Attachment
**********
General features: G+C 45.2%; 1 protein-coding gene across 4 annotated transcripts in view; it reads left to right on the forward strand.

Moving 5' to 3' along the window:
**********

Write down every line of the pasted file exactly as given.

General features: G+C 45.2%; 1 protein-coding gene across 4 annotated transcripts in view; it reads left to right on the forward strand.

Moving 5' to 3' along the window: